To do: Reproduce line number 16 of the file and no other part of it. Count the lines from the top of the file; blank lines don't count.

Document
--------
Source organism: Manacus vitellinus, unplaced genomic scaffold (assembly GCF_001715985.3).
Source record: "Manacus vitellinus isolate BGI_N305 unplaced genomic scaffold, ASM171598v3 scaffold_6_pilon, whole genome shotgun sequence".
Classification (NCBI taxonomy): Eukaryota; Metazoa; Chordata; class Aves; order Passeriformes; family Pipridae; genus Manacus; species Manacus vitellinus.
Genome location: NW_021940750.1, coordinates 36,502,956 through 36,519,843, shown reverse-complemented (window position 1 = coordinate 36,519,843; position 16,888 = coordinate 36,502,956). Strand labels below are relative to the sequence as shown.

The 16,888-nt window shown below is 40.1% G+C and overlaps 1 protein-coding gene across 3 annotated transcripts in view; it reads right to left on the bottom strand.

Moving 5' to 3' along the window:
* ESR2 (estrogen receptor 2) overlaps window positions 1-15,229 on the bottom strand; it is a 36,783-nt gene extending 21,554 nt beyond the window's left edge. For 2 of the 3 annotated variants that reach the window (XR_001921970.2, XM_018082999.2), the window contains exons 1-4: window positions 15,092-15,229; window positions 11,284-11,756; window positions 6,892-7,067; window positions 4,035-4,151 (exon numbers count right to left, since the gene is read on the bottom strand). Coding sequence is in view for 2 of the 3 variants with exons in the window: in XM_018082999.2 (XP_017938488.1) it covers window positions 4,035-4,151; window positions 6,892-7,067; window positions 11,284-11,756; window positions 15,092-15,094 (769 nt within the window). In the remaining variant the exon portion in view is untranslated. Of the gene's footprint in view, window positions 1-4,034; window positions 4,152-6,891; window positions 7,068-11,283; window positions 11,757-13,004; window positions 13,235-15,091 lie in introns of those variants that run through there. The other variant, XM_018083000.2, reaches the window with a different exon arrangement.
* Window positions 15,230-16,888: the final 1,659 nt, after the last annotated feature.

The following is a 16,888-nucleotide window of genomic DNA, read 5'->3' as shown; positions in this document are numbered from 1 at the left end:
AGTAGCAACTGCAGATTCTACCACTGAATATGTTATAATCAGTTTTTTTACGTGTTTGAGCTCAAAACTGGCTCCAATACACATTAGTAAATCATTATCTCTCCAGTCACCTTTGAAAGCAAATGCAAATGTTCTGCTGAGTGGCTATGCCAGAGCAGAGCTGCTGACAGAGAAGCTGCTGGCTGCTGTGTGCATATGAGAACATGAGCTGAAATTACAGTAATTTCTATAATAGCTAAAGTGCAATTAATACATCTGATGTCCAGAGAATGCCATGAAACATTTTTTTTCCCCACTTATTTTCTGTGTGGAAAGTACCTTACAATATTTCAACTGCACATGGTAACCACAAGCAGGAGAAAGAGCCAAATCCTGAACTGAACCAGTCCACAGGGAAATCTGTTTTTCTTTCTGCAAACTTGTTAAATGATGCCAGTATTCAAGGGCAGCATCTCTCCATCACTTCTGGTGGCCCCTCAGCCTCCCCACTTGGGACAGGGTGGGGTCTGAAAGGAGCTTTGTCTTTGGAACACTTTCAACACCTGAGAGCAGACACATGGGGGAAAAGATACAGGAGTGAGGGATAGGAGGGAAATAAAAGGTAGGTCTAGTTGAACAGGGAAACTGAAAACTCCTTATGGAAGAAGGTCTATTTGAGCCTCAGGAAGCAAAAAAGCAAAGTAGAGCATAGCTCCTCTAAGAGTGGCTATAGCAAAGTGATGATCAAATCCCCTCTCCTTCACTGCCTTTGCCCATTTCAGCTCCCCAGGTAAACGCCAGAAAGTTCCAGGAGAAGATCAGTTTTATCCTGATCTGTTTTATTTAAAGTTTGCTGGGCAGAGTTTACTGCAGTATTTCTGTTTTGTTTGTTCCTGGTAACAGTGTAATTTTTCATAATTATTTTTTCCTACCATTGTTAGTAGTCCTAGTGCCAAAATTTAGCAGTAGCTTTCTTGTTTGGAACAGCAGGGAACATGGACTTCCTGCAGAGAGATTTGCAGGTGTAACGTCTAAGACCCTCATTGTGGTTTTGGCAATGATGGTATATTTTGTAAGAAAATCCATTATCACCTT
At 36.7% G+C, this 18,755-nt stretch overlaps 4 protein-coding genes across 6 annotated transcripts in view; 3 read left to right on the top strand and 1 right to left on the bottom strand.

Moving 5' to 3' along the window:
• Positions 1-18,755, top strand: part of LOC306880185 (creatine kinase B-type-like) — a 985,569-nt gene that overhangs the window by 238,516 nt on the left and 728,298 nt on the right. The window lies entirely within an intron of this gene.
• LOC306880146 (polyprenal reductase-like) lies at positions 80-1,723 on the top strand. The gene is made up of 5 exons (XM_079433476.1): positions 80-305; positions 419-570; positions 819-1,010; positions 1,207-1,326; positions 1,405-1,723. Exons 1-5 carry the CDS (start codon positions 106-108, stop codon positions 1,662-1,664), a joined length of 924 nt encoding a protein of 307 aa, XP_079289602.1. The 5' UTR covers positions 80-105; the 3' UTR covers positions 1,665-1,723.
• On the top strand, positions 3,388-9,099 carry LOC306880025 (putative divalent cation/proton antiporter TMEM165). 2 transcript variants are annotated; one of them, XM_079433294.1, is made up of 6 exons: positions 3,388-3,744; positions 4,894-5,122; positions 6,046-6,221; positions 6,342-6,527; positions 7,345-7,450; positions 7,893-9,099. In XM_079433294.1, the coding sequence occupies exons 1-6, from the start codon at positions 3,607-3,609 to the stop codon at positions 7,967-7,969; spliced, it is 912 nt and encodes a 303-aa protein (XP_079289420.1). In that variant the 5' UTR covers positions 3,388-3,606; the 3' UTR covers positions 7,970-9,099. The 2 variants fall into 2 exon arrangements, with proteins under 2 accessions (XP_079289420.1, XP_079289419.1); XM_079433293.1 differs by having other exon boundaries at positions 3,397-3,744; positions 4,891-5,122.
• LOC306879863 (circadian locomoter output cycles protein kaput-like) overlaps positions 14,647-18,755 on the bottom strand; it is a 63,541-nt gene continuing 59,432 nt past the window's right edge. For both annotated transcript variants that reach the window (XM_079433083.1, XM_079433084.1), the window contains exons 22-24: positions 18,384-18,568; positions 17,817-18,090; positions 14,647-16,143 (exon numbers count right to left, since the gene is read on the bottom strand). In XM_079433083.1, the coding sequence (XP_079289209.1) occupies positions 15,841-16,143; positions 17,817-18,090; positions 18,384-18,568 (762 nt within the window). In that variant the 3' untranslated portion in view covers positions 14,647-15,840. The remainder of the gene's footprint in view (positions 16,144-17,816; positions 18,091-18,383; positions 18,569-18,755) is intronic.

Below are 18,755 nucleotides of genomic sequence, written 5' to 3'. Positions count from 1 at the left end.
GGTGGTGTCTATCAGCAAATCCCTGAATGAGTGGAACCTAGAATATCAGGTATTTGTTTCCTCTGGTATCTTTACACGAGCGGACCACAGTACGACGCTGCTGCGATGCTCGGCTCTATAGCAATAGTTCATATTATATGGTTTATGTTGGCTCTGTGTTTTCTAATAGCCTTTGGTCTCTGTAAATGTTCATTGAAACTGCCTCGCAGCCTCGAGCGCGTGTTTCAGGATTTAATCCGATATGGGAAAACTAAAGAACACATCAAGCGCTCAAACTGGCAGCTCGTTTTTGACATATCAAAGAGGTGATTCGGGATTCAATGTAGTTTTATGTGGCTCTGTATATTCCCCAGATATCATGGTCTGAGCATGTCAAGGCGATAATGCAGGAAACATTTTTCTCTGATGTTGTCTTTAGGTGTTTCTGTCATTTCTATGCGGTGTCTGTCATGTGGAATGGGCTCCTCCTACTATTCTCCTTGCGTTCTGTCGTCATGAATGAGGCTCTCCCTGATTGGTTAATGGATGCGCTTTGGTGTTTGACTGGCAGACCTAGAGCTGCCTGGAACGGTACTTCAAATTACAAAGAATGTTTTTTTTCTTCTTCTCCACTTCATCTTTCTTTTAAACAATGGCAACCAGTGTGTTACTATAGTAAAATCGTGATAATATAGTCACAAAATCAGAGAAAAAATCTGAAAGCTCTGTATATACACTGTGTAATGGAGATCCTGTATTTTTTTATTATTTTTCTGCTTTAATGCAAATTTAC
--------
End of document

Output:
• LOC306879863 (circadian locomoter output cycles protein kaput-like) overlaps positions 14,647-18,755 on the bottom strand; it is a 63,541-nt gene continuing 59,432 nt past the window's right edge. For both annotated transcript variants that reach the window (XM_079433083.1, XM_079433084.1), the window contains exons 22-24: positions 18,384-18,568; positions 17,817-18,090; positions 14,647-16,143 (exon numbers count right to left, since the gene is read on the bottom strand). In XM_079433083.1, the coding sequence (XP_079289209.1) occupies positions 15,841-16,143; positions 17,817-18,090; positions 18,384-18,568 (762 nt within the window). In that variant the 3' untranslated portion in view covers positions 14,647-15,840. The remainder of the gene's footprint in view (positions 16,144-17,816; positions 18,091-18,383; positions 18,569-18,755) is intronic.